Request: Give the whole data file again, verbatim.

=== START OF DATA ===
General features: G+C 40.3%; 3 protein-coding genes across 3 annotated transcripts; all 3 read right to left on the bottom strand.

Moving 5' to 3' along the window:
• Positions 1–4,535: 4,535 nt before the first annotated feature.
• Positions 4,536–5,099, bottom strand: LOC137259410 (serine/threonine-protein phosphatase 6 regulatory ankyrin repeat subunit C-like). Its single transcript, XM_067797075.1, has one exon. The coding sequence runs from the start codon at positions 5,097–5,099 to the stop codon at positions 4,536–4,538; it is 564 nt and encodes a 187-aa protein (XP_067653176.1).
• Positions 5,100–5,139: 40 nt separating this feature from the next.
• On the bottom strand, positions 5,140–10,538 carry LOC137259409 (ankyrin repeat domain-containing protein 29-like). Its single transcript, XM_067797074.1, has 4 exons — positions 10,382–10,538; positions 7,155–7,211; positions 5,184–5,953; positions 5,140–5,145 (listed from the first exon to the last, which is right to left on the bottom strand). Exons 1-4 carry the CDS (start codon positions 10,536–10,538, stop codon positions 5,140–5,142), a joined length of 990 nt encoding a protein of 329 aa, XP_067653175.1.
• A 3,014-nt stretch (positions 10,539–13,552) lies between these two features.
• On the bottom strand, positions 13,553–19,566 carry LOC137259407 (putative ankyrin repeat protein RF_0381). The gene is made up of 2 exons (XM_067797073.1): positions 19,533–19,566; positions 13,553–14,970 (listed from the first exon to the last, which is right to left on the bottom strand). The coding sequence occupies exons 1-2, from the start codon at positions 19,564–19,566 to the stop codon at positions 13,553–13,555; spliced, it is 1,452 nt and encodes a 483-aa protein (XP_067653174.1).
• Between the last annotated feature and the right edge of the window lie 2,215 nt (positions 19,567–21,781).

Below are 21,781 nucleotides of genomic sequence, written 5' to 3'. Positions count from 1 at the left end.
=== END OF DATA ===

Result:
General features: G+C 40.3%; 3 protein-coding genes across 3 annotated transcripts; all 3 read right to left on the bottom strand.

Moving 5' to 3' along the window:
• Positions 1–4,535: 4,535 nt before the first annotated feature.
• Positions 4,536–5,099, bottom strand: LOC137259410 (serine/threonine-protein phosphatase 6 regulatory ankyrin repeat subunit C-like). Its single transcript, XM_067797075.1, has one exon. The coding sequence runs from the start codon at positions 5,097–5,099 to the stop codon at positions 4,536–4,538; it is 564 nt and encodes a 187-aa protein (XP_067653176.1).
• Positions 5,100–5,139: 40 nt separating this feature from the next.
• On the bottom strand, positions 5,140–10,538 carry LOC137259409 (ankyrin repeat domain-containing protein 29-like). Its single transcript, XM_067797074.1, has 4 exons — positions 10,382–10,538; positions 7,155–7,211; positions 5,184–5,953; positions 5,140–5,145 (listed from the first exon to the last, which is right to left on the bottom strand). Exons 1-4 carry the CDS (start codon positions 10,536–10,538, stop codon positions 5,140–5,142), a joined length of 990 nt encoding a protein of 329 aa, XP_067653175.1.
• A 3,014-nt stretch (positions 10,539–13,552) lies between these two features.
• On the bottom strand, positions 13,553–19,566 carry LOC137259407 (putative ankyrin repeat protein RF_0381). The gene is made up of 2 exons (XM_067797073.1): positions 19,533–19,566; positions 13,553–14,970 (listed from the first exon to the last, which is right to left on the bottom strand). The coding sequence occupies exons 1-2, from the start codon at positions 19,564–19,566 to the stop codon at positions 13,553–13,555; spliced, it is 1,452 nt and encodes a 483-aa protein (XP_067653174.1).
• Between the last annotated feature and the right edge of the window lie 2,215 nt (positions 19,567–21,781).

Below are 21,781 nucleotides of genomic sequence, written 5' to 3'. Positions count from 1 at the left end.